11. Add a delay using the sleep function, and then call the second picture using the same command as before like this:

    sleep(0.5)
    sense.set_pixels(pet2)

    Save and run your code to see your pet.

Animate your pet using a loop

So far, your pixel pet only changes once. To animate it fully, you will need to switch repeatedly between the pictures with a time delay.

You could write the commands out over and over again but it makes more sense to put them into a loop.

  1. Move to the end of your program and locate the sense.set_pixels(pet1) part. Amend it to look like this:

    for i in range(10):
        sense.set_pixels(pet1)
        sleep(0.5)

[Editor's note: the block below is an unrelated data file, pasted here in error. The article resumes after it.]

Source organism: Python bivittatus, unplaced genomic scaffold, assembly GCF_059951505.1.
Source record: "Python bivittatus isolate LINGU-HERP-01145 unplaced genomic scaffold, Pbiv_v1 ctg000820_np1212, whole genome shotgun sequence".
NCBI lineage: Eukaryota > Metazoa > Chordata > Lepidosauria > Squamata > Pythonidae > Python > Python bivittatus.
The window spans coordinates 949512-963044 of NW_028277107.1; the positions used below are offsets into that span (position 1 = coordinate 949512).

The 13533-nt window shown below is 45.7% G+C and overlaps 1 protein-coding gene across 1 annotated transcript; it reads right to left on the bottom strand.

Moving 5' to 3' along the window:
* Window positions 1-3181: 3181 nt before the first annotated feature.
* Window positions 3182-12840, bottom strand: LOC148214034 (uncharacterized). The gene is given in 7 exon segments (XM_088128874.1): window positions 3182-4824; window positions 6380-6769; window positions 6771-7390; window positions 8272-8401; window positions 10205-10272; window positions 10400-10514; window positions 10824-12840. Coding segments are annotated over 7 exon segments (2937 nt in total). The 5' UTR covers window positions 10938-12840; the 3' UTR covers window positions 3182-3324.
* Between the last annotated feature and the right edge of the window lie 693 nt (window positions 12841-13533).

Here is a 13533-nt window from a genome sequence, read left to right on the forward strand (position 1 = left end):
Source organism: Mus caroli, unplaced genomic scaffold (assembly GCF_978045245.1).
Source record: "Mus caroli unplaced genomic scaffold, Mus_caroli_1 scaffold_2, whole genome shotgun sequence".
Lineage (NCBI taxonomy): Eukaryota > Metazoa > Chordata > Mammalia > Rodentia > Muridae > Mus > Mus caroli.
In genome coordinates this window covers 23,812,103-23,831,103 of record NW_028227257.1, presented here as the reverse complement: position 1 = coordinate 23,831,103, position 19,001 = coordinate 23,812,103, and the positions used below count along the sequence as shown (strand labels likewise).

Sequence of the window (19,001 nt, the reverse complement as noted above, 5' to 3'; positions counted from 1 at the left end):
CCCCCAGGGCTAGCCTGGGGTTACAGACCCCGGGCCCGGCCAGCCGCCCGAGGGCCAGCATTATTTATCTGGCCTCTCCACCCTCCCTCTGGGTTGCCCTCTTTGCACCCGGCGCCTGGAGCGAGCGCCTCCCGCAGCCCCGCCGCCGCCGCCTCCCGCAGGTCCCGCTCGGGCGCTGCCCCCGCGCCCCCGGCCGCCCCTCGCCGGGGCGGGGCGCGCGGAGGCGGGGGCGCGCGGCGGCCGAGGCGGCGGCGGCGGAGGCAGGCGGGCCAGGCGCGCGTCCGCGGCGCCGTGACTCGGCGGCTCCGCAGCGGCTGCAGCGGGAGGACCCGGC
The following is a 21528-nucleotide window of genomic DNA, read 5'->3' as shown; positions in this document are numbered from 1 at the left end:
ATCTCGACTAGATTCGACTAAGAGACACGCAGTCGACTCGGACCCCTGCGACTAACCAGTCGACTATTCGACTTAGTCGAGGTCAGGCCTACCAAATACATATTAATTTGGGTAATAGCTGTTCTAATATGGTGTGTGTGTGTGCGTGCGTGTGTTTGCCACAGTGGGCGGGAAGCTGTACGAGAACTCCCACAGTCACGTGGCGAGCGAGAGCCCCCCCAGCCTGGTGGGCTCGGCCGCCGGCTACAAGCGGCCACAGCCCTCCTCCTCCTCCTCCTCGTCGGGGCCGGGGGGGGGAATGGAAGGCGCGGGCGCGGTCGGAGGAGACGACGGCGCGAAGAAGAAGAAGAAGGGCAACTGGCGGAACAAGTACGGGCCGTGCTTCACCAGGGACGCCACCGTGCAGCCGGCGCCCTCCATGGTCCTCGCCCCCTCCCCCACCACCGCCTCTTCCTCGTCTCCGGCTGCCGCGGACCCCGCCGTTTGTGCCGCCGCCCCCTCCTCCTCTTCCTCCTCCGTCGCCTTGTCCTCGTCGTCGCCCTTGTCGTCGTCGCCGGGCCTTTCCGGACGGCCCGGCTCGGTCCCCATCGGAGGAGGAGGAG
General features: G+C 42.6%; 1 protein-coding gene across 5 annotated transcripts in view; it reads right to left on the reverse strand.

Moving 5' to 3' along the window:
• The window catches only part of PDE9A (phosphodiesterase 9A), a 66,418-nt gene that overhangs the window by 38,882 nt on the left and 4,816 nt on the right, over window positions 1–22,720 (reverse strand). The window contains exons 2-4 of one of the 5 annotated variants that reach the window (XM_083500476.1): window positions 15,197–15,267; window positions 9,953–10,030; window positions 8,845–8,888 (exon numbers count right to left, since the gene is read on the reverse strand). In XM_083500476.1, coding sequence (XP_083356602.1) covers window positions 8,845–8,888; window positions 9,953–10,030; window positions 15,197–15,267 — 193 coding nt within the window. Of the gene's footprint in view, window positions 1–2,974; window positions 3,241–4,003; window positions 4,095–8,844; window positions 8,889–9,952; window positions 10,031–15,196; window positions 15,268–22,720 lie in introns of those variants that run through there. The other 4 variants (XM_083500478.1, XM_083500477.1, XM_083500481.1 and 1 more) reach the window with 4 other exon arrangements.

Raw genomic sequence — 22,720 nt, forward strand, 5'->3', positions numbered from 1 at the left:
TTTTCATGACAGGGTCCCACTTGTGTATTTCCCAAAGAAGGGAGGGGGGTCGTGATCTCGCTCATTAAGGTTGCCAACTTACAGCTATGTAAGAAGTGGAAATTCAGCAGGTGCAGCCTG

sense.set_pixels(pet2)
        sleep(0.5)

    Don't forget to add the extra sleep(0.5) on the last line and remember to indent the lines after for i in range(10):. Indenting those lines means that they are inside the for loop. This for loop with the range function will repeat the indented code ten times and then stop.

  2. Save and run your code to watch the animation.

  3. You will notice that after the animation has completed, you are left with the same image still displayed on the LED matrix. There is a great function that you can use that will clear the LEDs. Add this line above your new loop to clear the LEDs when you first run your program:

    sense.clear()

Create a walking function

A function is a piece of code that you can use over and over. As the goal is to trigger the walking animation later on, it makes sense for us to put the animation code into a function that can be called when an action has been sensed by the hardware.

  1. To put your code into a function, you simply need to add this line above your for loop and indent the lines beneath like this: